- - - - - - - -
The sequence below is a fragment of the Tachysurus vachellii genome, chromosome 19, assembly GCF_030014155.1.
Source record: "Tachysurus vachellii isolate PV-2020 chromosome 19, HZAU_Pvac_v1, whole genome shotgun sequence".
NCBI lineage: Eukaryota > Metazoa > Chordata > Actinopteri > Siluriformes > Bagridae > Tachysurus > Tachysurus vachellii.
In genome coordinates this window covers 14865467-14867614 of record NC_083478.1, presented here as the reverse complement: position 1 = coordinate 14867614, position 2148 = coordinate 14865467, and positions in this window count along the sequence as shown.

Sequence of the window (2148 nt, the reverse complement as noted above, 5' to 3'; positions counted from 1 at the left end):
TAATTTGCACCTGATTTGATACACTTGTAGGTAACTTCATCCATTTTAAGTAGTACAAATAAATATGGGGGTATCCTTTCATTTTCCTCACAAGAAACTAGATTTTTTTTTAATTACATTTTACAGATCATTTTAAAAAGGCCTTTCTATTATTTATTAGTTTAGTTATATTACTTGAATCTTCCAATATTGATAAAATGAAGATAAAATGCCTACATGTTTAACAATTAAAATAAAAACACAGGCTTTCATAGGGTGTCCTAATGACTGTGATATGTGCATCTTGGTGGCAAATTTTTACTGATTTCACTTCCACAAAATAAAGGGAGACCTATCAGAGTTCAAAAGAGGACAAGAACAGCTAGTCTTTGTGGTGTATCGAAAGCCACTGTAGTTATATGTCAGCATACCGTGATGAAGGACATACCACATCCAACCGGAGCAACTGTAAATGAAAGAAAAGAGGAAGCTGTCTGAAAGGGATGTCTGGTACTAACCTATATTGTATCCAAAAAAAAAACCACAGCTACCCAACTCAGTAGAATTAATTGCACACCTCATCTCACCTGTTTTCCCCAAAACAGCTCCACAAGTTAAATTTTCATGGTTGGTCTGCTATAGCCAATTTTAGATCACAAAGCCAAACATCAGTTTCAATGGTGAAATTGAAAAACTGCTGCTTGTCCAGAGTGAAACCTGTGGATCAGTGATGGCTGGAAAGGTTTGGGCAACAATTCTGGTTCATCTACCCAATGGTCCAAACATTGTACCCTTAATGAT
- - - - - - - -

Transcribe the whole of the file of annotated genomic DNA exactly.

The sequence below is a fragment of the Tachysurus vachellii genome, chromosome 19, assembly GCF_030014155.1.
Source record: "Tachysurus vachellii isolate PV-2020 chromosome 19, HZAU_Pvac_v1, whole genome shotgun sequence".
NCBI lineage: Eukaryota > Metazoa > Chordata > Actinopteri > Siluriformes > Bagridae > Tachysurus > Tachysurus vachellii.
In genome coordinates this window covers 14865467-14867614 of record NC_083478.1, presented here as the reverse complement: position 1 = coordinate 14867614, position 2148 = coordinate 14865467, and positions in this window count along the sequence as shown.

Sequence of the window (2148 nt, the reverse complement as noted above, 5' to 3'; positions counted from 1 at the left end):
TAATTTGCACCTGATTTGATACACTTGTAGGTAACTTCATCCATTTTAAGTAGTACAAATAAATATGGGGGTATCCTTTCATTTTCCTCACAAGAAACTAGATTTTTTTTTAATTACATTTTACAGATCATTTTAAAAAGGCCTTTCTATTATTTATTAGTTTAGTTATATTACTTGAATCTTCCAATATTGATAAAATGAAGATAAAATGCCTACATGTTTAACAATTAAAATAAAAACACAGGCTTTCATAGGGTGTCCTAATGACTGTGATATGTGCATCTTGGTGGCAAATTTTTACTGATTTCACTTCCACAAAATAAAGGGAGACCTATCAGAGTTCAAAAGAGGACAAGAACAGCTAGTCTTTGTGGTGTATCGAAAGCCACTGTAGTTATATGTCAGCATACCGTGATGAAGGACATACCACATCCAACCGGAGCAACTGTAAATGAAAGAAAAGAGGAAGCTGTCTGAAAGGGATGTCTGGTACTAACCTATATTGTATCCAAAAAAAAAACCACAGCTACCCAACTCAGTAGAATTAATTGCACACCTCATCTCACCTGTTTTCCCCAAAACAGCTCCACAAGTTAAATTTTCATGGTTGGTCTGCTATAGCCAATTTTAGATCACAAAGCCAAACATCAGTTTCAATGGTGAAATTGAAAAACTGCTGCTTGTCCAGAGTGAAACCTGTGGATCAGTGATGGCTGGAAAGGTTTGGGCAACAATTCTGGTTCATCTACCCAATGGTCCAAACATTGTACCCTTAATGAT